Optimism among CFOs in the Middle East fell to its lowest level for several years, with only 26% reporting positive prospects for their company, Deloitte said in a recent report, 'Global CFO signals'.
This is down from 47% in the previous survey, done just before oil prices fell last year.
Optimism has also fallen in the Gulf nations, Deloitte said.
"Traditionally, CFO perceptions are divided in the region with Gulf nations reporting higher levels of optimism compared to the surrounding North African and Levant countries. However, Gulf nations did not remain unscathed from market conditions: risk optimism in the United Arab Emirates dropped to 47% from 61% in the previous survey," the report said.
Risk appetite also fell, with only 33% of Middle East CFOs saying that this is a good time to take greater risk onto the balance sheet. Cost reduction and improved internal economics are favoured, Deloitte said.
Predictions of private equity activity and M&A levels over the next 12 months have decreased from last year, it said.
However, 66% of Middle East CFOs do expect oil prices to rise within the next year, it said.
"In response to challenging market conditions and decreased risk appetite, Middle East CFOs appear to have concentrated their efforts toward performing as financial stewards and operators of their organisations rather than as strategists or catalysts," said James Babb, a partner in Deloitte Middle East.
"The pivot is evident as high-priority business strategies over the next 12 months aim to protect and preserve the organisation’s financial position via cost reduction, organic growth and increased cash flow," Babb said.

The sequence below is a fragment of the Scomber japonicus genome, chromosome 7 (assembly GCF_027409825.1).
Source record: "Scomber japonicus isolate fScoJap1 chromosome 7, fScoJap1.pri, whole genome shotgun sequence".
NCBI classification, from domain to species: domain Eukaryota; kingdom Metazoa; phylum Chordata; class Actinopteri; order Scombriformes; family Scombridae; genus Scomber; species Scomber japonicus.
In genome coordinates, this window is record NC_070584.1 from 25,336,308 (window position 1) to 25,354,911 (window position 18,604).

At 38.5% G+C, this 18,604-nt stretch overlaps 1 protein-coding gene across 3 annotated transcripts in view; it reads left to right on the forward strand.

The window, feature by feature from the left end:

"Maintaining a focus on cost reduction and improving internal economics appears to be a prevailing position. As optimism and risk appetite seem to be directly correlated with energy prices, maintaining a holding position to weather the storm appears to be a popular strategy," he said.
Internationally, the picture is more mixed than usual, varying country by country, Deloitte said.
"There have been several notable global economic tremors in the last few months," Deloitte said. "However ... CFO optimism seems increasingly tied to their own country's or region's situation."
Middle East expert Sachin Kerur of Pinsent Masons, the law form behind Out-Law.com said: "It would be odd if short-term optimism in the region had not taken a knock in light of oil price falls and turbulence in the international capital markets. However, when looking at the regional picture with a steadier eye, there is no reason to believe that key domestic development plans in the Gulf states will not go ahead since the Gulf states can access the dollar reserves they have accumulated during the era of high energy prices."
"Diversification of the economies of the region is still the key factor and indeed will become more pronounced so well-run, streamlined companies that have access to human and financial capital to support such diversification will stand to benefit. The fall in optimism could be arrested in those circumstances," Kerur said.
Earlier this month, the International Energy Agency said that global demand for oil is expected to grow by 1.6 million barrels a day (mb/d), the fastest pace for five years.